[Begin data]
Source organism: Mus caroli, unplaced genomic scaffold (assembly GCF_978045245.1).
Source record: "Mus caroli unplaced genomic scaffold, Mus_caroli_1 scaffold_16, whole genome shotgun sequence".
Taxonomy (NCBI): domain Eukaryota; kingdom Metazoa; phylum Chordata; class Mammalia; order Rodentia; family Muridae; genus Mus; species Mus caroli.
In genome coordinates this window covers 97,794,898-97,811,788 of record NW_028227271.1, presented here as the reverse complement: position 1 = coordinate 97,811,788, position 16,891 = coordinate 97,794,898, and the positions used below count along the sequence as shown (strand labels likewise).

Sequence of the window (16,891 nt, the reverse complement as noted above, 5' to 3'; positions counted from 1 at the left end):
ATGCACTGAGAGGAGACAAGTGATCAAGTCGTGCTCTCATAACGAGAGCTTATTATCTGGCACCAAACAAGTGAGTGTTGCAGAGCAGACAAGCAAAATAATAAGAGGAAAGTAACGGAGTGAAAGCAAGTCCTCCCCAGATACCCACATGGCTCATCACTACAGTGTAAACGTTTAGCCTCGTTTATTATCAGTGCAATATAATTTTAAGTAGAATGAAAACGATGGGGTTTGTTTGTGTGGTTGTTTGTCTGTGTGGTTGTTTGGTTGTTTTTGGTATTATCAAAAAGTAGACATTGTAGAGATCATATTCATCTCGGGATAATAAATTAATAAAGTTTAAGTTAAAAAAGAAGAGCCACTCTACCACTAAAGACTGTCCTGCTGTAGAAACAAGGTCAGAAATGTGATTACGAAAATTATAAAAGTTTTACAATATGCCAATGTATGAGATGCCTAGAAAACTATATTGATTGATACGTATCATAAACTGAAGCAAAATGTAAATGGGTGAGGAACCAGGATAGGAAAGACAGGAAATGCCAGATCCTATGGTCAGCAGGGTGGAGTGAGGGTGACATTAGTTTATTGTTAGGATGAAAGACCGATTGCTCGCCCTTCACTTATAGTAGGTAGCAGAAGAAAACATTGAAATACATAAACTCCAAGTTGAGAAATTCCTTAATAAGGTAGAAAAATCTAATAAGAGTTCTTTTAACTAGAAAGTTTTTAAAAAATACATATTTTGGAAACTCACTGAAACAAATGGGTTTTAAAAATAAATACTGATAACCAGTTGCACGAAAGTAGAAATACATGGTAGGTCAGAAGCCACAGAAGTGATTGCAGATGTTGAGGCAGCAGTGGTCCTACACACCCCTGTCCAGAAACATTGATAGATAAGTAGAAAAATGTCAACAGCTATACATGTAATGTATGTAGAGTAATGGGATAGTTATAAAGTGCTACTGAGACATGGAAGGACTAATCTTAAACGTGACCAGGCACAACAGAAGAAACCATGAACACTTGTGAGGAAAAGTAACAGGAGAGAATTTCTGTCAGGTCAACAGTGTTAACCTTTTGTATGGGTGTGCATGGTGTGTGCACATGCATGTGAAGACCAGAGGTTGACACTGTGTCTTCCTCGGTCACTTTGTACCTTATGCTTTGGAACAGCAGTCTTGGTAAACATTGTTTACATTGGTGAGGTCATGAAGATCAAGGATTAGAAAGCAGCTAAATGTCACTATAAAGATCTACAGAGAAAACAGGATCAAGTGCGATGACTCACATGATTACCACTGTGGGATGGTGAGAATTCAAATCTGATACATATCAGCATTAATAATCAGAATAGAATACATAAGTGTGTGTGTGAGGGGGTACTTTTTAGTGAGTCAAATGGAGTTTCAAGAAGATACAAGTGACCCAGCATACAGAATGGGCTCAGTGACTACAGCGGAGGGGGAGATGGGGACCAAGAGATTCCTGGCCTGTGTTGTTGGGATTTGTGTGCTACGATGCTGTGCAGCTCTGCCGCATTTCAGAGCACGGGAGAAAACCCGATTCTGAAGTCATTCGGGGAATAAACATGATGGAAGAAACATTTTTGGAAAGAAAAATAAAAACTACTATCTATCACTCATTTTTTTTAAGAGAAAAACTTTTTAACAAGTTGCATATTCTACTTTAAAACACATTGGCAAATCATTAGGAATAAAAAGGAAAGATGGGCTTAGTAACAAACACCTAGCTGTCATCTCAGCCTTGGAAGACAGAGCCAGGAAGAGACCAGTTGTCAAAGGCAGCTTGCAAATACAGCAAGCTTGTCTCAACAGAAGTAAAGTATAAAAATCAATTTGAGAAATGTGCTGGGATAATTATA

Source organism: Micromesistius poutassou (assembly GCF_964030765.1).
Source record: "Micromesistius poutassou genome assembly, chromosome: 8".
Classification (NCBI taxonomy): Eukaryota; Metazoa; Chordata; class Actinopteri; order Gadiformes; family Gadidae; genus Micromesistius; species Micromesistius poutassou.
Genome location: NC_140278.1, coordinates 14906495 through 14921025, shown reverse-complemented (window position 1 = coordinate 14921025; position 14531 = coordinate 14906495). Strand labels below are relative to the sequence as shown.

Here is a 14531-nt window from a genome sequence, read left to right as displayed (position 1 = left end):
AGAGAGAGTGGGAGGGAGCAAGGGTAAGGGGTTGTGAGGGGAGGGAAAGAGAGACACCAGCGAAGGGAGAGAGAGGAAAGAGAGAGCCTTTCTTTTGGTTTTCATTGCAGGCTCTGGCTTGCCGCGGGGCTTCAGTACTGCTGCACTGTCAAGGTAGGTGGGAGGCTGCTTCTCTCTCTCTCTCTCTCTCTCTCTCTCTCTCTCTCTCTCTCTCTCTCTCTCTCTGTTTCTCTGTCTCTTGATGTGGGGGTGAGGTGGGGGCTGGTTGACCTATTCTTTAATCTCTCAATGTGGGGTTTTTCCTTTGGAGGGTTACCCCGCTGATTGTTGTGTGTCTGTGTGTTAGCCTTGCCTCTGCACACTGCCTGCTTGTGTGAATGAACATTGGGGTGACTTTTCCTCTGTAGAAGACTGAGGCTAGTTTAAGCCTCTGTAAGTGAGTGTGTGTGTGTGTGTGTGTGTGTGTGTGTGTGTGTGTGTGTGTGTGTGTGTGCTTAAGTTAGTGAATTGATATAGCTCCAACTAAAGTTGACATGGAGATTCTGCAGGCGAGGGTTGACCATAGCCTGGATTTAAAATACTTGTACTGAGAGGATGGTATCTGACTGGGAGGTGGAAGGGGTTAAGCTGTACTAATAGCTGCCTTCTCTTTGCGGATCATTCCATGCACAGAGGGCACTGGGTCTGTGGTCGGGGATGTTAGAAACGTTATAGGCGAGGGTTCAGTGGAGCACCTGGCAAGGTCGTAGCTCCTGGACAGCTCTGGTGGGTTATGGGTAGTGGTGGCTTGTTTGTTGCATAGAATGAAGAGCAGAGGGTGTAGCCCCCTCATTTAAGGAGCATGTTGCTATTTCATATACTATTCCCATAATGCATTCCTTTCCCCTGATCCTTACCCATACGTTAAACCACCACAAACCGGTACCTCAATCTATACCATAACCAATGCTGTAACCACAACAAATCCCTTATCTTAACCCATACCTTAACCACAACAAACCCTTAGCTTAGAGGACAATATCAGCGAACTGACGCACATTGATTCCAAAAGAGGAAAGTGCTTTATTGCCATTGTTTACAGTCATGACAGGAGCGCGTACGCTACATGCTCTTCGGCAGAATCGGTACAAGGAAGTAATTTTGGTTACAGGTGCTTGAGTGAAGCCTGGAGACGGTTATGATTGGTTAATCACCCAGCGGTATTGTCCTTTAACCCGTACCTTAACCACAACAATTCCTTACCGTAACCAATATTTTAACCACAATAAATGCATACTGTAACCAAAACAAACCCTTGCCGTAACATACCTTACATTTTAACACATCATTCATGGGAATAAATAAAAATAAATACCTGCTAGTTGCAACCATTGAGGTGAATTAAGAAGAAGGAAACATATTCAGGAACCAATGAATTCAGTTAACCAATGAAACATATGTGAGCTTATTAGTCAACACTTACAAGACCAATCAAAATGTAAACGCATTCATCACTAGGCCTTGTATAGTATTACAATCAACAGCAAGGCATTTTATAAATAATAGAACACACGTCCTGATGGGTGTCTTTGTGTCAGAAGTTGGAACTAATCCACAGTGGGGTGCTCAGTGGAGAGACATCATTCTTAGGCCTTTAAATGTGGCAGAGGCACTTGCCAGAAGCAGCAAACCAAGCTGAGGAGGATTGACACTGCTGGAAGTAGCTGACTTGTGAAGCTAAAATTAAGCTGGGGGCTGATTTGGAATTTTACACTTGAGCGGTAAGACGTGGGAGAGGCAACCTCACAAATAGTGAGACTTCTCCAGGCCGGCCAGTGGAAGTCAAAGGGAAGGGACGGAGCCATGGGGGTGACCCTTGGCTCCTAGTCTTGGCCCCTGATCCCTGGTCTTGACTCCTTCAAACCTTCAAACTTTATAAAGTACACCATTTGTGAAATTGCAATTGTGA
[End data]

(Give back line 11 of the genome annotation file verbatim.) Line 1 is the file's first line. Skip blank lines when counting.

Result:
Here is a 14531-nt window from a genome sequence, read left to right as displayed (position 1 = left end):